The recent death of Samajwadi Party (SP) leader Beni Prasad Verma further shrunk the diminishing space for socialist politics in Uttar Pradesh. Unlike the various formations of the socialists — each of which held sway over its turf in its heydays — presently, this genre of politics is represented solely by the SP founded in October 1992 by Mulayam Singh Yadav. The saga of the amoeba-like socialist units, that were essentially birthed and fostered by the ideologies and politics of Acharya Narendra Dev, Dr Ram Manohar Lohia and Chaudhary Charan Singh, is relegated to history, although at one time, regardless of their shape and size, the organisms were vibrant and strong enough to not only survive, but also dictate the course of politics.
Verma was a founder of the SP among a galaxy, of whom three — Bhagwati Singh, Azam Khan and Reoti Raman Singh — remain to give company to Mulayam in the twilight of his life. Reoti Raman Singh remained in the Janata Dal of VP Singh and joined the SP later, after the JD’s fragmentation.
The founding cast also had Janeshwar Mishra, Ramashankar Kaushik, Mohan Singh, Brij Bhushan Tiwari, Ram Saran Das, Harmohan Singh Yadav and Kapil Deo Singh. The last was the only exception in the UP line-up because he belonged to Bihar.
It’s notable that even as the SP was born of a profound social churn, caused by the empowerment of the backward castes or the Other Backward Classes (OBCs), whose agency was the Mandal Commission, it attracted leaders of all castes and communities. Mishra, Kaushik and Tiwari were Brahmins, Das was a Gujjar and Mohan Singh was a Rajput, as also Bhagwati Singh. Verma was a Kurmi from the Avadh region.
The fact that the SP — that broke away from former Prime Minister Chandra Shekhar’s Samajwadi Janata Party — was helmed by a Yadav did not bother any of them, although Verma had exhibited a sense of pique when he stayed away from the party’s launch on the first day in Lucknow. His ire, that was quelled by Mulayam, was not for reasons of caste but the apprehension that he could be overshadowed by an assemblage of comparably powerful personalities.
Intrinsically less motivated by ideology and more by an appetite for power and the recognition of caste as a prime mover of UP politics, Mulayam was aware of Verma’s importance as a Kurmi, an OBC sub-caste, that, although less visible, was as influential as the Yadavs. He figured out that if the SP had to register a pan-UP mark, he must regroup all the OBCs, especially when the then up-and-coming Bharatiya Janata Party (BJP) sharpened its caste reflexes and actively sought out the backward cards to discard its upper caste baggage.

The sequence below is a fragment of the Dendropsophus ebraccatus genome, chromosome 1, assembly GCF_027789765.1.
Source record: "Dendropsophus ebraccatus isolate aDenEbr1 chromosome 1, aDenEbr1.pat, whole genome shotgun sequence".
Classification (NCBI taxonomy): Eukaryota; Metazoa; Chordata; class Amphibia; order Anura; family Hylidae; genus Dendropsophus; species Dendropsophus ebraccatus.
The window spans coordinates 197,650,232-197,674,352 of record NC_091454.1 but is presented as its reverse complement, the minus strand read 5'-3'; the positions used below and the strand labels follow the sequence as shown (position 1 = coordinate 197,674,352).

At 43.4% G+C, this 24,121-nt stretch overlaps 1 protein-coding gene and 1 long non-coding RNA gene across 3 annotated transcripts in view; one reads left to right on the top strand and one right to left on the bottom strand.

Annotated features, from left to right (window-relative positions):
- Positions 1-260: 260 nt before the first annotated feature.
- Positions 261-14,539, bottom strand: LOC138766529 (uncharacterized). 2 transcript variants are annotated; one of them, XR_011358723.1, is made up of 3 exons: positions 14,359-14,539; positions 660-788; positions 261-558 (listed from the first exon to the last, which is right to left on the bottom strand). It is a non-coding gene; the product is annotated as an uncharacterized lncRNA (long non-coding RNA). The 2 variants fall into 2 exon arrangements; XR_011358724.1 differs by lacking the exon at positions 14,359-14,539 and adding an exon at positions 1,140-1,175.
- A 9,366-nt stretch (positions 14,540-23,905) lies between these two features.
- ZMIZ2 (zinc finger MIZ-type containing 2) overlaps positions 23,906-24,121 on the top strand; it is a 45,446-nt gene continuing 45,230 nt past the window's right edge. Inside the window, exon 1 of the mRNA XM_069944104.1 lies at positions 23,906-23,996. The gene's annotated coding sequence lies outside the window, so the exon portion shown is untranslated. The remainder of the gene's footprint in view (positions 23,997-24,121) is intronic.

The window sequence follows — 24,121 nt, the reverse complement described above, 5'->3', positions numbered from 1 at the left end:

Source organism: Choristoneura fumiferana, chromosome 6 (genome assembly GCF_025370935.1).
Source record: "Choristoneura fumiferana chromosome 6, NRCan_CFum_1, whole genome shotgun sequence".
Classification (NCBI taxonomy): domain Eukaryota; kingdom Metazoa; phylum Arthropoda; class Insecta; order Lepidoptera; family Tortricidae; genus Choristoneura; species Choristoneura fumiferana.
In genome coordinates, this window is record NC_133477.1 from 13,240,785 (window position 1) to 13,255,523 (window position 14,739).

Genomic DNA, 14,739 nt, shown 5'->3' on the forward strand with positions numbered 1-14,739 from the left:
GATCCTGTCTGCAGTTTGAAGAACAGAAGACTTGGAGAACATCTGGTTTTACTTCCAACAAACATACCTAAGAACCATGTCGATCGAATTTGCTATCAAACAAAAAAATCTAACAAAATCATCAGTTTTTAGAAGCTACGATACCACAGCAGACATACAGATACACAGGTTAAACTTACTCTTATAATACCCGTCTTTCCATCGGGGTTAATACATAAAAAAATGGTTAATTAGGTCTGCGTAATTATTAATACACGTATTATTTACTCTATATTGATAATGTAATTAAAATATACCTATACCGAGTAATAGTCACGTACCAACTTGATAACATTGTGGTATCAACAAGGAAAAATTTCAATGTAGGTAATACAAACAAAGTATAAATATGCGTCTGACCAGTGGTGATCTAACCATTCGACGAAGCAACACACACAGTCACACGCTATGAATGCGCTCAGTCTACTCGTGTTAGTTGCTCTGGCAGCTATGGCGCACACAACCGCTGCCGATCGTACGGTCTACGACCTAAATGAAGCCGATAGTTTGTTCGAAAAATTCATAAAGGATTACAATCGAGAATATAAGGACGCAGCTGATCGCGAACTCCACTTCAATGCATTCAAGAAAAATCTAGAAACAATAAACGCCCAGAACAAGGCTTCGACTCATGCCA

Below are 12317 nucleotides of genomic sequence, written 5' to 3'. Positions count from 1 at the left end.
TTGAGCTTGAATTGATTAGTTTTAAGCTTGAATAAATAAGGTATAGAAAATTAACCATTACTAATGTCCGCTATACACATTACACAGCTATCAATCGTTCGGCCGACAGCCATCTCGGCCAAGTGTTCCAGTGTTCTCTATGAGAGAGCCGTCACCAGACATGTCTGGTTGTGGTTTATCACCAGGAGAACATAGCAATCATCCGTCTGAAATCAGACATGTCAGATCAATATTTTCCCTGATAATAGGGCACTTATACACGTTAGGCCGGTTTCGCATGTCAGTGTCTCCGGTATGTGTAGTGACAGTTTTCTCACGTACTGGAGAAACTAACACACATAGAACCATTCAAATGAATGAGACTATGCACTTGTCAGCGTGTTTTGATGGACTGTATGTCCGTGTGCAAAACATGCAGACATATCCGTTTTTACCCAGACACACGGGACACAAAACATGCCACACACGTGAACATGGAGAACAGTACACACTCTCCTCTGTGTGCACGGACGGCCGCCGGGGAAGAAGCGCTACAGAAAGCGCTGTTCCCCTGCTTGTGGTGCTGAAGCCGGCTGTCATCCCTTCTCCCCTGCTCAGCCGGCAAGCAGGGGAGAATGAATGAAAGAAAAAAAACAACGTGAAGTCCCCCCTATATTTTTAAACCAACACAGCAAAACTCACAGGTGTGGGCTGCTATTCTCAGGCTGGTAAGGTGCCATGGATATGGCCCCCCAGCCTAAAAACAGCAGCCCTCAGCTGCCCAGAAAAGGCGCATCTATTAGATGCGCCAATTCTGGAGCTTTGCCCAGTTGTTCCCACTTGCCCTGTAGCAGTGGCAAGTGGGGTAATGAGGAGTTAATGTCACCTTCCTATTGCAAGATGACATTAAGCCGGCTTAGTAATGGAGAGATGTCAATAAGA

This was also the reason why, despite a bitter fallout with VP Singh in 1991, he allowed entry into the SP to Reoti Raman Singh, a tad grudgingly, in 1993. Singh is an upper caste Bhumihar who commands some influence in the Allahabad region.
However, the post-Mandal caste realignment did not find a place for the Dalits. The absence of Dalits from the main frame has been a shortcoming of socialist politics, whether it was led by Charan Singh or Mulayam. Charan Singh’s advocacy of land reforms that went on to empower the Jats, an intermediate caste, accentuated the social divide between the Jats and the Dalits. For decades, the Jats would not allow Dalits to exercise their franchise. The Yadavs and Gujjars, who became big landowners, thanks to Charan Singh, lent their muscle to the Jats and formed a wall against the Dalits.
The emergence and rise of the Bahujan Samaj Party (BSP) considerably altered the equation, indeed to the extent that before the 1993 Assembly elections, Mulayam admitted to his associates that he could not dislodge the BJP without the BSP’s help. Help came, thanks to BSP founder Kanshi Ram’s extraordinary willingness to build amoral alliances and carve a niche for Dalits in power politics.
Verma was never happy with the BSP alliance because he wanted to work on a coalition minus the Dalits. To him, the Rajputs and Jats were workable collaborators, but not the Dalits. He was convinced that there were historical contradictions between the aspiring OBCs and the dispossessed Dalits and socio-political equivalence was impossible to achieve. In hindsight, he was possibly right because the SP-BSP partnership never checked the Yadavs from inflicting atrocities on the Dalits.
A remarkable feature of the original SP was that the founders could speak their minds out to Mulayam. His family was on the party’s periphery, so he leaned more on the leaders of socialist vintage. When Amar Singh, of whom little was known when he was in the Congress, enlarged his footprint in the SP after introducing Mulayam to corporate India and Bollywood and inducing a lifestyle transformation in him, Verma, Mishra, Das and Kaushik were among those who warned Mulayam against him.
In 2009, a disgruntled Verma, unable to brook Amar Singh’s overweening hold over Mulayam, joined the Congress. He demonstrated to Mulayam what he was electorally capable of. For the first time, he overtly played the caste card, appealed to the Kurmis to transfer their votes from the SP and the BJP to the Congress and succeeded. In the 2009 Lok Sabha elections, the Congress posted its best ever performance in UP in years, winning most of the seats in the Kurmi-dominated pockets.
Of the socialists, it is famously said they cannot co-exist or live apart for long. Verma returned home to the SP in 2016. He had moved on in age and fallen ill. He was happy with the Rajya Sabha berth he got. That was pretty much how Mulayam’s original team signed off in politics: with a place in the UP Legislative Council or the Upper House of Parliament. Like him, the fire in their bellies was gone.
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